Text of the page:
These cases illustrate the usefulness of a transabdominal approach to Morgagni hernia repair. In both of these cases, this facilitated a robust repair through a laparoscopic approach. While similar procedures have been described previously this report represents a unique series of both a right-sided Morgagni and a left-sided Morgagni-Larrey hernia. Here, we present a unique approach of transabdominal suture repair of these anterior diaphragmatic hernias, using the Endo-Close device to place sutures through the diaphragmatic defect. This was facilitated in our case by the use of the Ti-KNOT laparoscopic knot replacement device. The combination of these techniques allowed us to complete both cases laparoscopically with minimal tension on the repair. These cases also illustrate a trend that has been reported but not commented on in the literature. For the smaller of the two defects, we performed a tension-free primary tissue repair. A mesh-free approach in small (<6 cm) hernia defects is supported by the literature. Multiple series have demonstrated a low rate of recurrence without the use of mesh; this is true in both right-and left-sided hernias.[3],[5] There a number of isolated reports of larger hernias (>8 cm) in which the authors did perform mesh repair.[6],[7],[8],[9] As has been noted elsewhere, diaphragmatic tacking, particularly on the left side, should be avoided due to the potential for cardiac injury.[10] As such, we relied primarily on sutures secured with the Endo-Close device for securing the mesh in Case 1. Both patients presented had an uneventful postoperative course and no indication of recurrence at 4 months.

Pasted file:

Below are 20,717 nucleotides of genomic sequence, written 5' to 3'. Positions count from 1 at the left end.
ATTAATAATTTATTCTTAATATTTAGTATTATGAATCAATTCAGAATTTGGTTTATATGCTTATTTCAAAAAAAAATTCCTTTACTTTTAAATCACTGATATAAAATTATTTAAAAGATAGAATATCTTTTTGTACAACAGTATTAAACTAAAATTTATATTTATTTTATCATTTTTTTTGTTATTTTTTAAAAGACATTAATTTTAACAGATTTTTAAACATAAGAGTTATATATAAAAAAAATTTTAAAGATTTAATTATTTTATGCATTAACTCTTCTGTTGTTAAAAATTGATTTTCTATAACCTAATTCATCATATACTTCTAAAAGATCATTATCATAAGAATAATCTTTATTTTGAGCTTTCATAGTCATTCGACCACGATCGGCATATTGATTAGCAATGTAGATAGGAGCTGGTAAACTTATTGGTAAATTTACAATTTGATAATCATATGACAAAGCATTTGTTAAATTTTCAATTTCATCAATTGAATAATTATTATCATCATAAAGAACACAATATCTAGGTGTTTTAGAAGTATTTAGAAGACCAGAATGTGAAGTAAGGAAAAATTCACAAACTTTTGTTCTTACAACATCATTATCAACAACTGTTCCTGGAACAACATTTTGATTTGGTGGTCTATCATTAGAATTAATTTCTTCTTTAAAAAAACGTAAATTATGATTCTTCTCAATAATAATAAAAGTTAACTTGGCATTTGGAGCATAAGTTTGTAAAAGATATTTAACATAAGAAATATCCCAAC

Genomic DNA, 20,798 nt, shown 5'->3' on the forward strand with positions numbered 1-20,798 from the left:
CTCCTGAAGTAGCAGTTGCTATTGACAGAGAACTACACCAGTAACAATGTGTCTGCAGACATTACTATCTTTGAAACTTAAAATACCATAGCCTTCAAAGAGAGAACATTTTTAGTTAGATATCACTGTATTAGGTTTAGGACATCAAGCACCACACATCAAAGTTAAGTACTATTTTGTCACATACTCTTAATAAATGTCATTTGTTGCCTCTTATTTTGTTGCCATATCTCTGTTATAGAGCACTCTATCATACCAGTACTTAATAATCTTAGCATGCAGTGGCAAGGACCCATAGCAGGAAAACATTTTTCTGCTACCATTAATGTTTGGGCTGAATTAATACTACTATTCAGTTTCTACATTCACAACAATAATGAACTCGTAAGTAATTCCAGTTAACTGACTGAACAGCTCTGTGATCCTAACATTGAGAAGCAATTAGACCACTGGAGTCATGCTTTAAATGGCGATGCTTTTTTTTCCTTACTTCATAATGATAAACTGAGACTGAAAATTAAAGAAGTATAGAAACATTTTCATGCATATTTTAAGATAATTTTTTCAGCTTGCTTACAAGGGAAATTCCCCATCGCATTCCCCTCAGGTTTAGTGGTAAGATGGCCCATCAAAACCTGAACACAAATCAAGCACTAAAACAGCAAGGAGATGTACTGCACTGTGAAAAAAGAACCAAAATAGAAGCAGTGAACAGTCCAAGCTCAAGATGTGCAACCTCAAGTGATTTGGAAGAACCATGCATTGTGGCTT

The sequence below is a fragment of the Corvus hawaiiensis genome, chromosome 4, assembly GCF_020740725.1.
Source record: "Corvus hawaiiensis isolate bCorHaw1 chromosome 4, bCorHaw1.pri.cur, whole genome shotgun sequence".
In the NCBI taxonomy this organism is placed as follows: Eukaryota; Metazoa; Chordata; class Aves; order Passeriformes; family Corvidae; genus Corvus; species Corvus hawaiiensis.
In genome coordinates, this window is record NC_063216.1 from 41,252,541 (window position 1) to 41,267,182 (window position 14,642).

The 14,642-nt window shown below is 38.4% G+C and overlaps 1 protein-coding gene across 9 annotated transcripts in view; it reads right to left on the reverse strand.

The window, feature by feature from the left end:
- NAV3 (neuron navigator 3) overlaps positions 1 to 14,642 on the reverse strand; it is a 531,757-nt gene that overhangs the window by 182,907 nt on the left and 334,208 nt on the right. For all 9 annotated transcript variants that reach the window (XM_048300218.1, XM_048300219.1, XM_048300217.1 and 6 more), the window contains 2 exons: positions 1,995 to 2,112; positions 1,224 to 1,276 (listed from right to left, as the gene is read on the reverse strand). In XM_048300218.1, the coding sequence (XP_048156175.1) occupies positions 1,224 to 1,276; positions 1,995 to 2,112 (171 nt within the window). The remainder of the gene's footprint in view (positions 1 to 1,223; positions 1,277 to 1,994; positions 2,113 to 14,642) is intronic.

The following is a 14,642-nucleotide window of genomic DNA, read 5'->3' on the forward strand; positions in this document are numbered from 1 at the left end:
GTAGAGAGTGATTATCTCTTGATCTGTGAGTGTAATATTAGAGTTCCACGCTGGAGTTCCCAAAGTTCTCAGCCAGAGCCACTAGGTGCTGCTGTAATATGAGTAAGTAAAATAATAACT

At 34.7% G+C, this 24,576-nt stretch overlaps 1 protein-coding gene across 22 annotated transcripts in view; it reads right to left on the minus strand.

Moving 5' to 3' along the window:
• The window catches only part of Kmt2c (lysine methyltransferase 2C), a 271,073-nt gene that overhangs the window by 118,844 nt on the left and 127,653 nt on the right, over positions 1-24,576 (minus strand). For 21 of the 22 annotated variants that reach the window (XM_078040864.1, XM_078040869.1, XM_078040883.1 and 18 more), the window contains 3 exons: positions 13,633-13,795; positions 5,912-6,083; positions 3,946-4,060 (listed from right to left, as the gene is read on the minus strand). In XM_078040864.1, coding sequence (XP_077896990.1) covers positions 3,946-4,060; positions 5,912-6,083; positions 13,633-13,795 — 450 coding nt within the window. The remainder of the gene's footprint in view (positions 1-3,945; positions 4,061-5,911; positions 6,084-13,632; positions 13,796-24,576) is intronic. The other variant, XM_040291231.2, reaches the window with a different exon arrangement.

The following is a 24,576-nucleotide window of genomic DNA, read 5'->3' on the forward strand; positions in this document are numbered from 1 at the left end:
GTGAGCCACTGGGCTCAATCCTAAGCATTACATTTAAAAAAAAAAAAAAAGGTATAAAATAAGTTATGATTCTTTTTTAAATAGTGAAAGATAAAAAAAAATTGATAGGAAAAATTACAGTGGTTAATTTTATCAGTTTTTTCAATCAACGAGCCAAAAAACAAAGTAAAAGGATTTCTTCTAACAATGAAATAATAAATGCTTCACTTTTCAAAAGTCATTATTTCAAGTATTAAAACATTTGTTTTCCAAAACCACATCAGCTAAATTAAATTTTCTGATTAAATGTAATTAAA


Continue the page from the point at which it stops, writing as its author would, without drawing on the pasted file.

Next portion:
Declaration of patient consent